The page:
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The common belief which identifies the bull with the Apis bull is probably wrong. An interesting passage from Dio Chrysostom compares a good ruler to a bull. Also, Julian was most likely born in May, in the sign of Taurus. The stars are probably the two important star clusters in Taurus, Pleiades and Hyades. Taurus or Apis, this bull is pagan and this coin was the last pagan coin type issued by the Empire.
SH32850. Billon double maiorina, RIC VIII Constantinople 164, EF, weight 8.601 g, maximum diameter 28.7 mm, die axis 0o, Constantinople (Istanbul, Turkey) mint, 3 Nov 361 - 26 Jun 363 A.D.; obverse D N FL CL IVLIANVS P F AVG, pearl-diademed, draped, and cuirassed bust right; reverse SECVRITAS REIPVB• (security of the Republic), bull right, two stars above, CONSP[...] in exergue; SOLD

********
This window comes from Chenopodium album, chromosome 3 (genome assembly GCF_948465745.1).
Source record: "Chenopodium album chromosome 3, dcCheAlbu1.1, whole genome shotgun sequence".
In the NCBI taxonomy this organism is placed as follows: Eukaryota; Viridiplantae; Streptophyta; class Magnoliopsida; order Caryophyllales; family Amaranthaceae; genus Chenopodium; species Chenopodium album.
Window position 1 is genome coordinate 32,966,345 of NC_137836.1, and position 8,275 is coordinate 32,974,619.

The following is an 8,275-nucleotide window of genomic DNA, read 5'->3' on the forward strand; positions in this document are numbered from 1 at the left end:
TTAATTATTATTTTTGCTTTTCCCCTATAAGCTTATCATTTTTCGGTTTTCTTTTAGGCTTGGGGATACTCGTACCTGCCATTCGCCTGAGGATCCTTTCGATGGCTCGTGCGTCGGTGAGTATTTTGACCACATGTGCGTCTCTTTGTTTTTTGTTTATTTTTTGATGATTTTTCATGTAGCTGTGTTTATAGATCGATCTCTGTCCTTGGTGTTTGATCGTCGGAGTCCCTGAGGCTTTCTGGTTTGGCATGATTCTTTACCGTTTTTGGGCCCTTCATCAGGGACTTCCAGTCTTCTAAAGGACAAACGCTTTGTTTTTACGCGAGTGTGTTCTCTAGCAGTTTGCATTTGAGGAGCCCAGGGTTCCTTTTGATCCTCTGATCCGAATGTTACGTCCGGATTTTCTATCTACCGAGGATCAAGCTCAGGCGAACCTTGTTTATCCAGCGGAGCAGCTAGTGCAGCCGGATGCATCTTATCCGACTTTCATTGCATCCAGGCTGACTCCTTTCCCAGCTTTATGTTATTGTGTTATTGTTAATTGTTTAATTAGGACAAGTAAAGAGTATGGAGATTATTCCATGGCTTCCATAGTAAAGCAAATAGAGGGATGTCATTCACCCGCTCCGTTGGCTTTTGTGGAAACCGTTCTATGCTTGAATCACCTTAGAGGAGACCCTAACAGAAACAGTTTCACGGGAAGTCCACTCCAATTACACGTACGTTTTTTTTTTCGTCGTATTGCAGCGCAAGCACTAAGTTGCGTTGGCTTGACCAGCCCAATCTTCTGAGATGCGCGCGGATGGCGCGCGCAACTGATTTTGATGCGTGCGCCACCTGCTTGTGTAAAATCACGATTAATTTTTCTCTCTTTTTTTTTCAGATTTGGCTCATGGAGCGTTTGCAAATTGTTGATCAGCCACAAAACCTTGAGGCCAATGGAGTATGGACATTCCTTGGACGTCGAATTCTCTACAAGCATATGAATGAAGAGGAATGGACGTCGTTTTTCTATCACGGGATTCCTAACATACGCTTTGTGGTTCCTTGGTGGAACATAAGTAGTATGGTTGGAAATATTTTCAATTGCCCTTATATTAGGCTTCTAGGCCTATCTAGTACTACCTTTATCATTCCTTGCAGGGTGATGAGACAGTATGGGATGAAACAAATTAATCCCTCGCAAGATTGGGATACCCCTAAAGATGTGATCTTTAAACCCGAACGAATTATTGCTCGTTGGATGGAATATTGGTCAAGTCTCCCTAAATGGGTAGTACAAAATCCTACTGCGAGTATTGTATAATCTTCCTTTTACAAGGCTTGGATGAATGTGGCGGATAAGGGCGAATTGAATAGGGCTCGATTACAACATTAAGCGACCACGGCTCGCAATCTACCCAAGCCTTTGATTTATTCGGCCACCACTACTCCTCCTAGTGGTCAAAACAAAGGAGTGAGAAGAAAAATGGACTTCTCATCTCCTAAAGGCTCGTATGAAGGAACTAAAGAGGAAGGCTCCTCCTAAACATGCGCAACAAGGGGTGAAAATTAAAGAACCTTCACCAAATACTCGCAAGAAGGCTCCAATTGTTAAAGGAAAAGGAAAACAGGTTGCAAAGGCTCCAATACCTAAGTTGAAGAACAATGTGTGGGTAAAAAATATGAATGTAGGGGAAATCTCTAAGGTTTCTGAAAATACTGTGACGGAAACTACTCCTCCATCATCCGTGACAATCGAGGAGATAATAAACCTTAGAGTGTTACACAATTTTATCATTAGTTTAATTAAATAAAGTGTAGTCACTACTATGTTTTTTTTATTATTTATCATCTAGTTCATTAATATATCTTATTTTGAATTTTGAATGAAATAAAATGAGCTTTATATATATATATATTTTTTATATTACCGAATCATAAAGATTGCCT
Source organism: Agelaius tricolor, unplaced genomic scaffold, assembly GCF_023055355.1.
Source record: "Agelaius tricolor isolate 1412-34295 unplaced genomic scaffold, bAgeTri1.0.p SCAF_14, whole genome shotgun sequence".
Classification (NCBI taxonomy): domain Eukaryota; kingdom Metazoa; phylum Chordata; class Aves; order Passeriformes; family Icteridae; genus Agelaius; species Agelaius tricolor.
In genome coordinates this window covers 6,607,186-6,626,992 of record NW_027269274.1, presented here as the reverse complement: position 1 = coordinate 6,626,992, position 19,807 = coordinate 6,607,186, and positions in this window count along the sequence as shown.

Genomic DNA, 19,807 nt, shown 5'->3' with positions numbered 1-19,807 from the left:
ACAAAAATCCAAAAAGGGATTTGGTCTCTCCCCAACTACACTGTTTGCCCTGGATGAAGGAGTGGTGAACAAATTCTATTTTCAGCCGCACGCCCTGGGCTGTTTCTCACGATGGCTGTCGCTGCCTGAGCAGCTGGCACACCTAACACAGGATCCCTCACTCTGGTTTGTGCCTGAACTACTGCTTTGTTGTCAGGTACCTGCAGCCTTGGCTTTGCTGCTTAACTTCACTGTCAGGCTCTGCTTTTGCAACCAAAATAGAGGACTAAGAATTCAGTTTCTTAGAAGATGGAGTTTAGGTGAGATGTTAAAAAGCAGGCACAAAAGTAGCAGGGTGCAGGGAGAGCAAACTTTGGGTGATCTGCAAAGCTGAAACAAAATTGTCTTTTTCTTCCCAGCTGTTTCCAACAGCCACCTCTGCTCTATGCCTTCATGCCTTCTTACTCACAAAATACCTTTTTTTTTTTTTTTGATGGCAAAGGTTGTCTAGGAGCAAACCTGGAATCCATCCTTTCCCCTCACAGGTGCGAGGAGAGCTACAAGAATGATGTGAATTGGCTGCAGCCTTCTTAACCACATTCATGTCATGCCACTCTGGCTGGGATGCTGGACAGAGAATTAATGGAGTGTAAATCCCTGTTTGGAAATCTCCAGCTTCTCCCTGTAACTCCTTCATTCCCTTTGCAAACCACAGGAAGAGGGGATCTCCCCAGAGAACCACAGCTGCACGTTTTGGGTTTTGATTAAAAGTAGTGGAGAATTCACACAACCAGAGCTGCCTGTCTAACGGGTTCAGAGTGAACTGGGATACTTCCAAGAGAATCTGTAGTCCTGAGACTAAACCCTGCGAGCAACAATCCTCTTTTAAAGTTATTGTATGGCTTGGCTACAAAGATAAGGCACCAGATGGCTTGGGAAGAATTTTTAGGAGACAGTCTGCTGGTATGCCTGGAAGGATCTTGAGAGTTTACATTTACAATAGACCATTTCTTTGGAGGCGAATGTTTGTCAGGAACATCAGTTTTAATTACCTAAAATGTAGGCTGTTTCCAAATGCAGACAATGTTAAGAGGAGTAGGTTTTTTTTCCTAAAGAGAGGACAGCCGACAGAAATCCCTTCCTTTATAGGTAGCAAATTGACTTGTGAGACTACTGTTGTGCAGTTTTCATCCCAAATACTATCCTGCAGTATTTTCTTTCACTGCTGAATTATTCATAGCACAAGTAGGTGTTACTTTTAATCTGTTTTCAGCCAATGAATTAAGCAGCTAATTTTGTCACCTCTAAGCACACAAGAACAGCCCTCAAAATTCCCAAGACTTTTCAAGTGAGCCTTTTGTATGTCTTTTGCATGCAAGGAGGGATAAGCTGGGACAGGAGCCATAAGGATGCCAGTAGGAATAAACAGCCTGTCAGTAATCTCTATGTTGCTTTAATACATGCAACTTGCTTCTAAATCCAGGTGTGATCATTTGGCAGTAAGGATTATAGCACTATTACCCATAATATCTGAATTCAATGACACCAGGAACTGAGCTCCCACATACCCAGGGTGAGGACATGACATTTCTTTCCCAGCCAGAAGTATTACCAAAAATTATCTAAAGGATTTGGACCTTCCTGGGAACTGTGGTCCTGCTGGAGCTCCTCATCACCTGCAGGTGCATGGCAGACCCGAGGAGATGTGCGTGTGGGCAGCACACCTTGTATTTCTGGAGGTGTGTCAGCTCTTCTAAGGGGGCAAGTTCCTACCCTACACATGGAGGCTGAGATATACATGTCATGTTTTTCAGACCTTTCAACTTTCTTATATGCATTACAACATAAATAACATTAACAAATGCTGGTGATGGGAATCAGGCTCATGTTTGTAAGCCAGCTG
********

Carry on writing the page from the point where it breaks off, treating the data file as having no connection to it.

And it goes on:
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The common belief which identifies the bull with the Apis bull is probably wrong. An interesting passage from Dio Chrysostom compares a good ruler to a bull. Also, Julian was most likely born in May, in the sign of Taurus. The stars are probably the two important star clusters in Taurus, Pleiades and Hyades. Taurus or Apis, this bull is pagan and this coin was the last pagan coin type issued by the Empire.
SH03587. Billon double maiorina, RIC VIII Constantinople 163, superb about uncirculated, weight 8.65 g, maximum diameter 28.4 mm, die axis 180o, 2nd officina, Constantinople (Istanbul, Turkey) mint, 361 - 363 A.D.; obverse D N FL CL IVLIANVS P F AVG, diademed draped and cuirassed bust right; reverse SECVRITAS REIPVB (security of the Republic), Apis bull right, two stars above horns, branch CONSPB branch in exergue; SOLD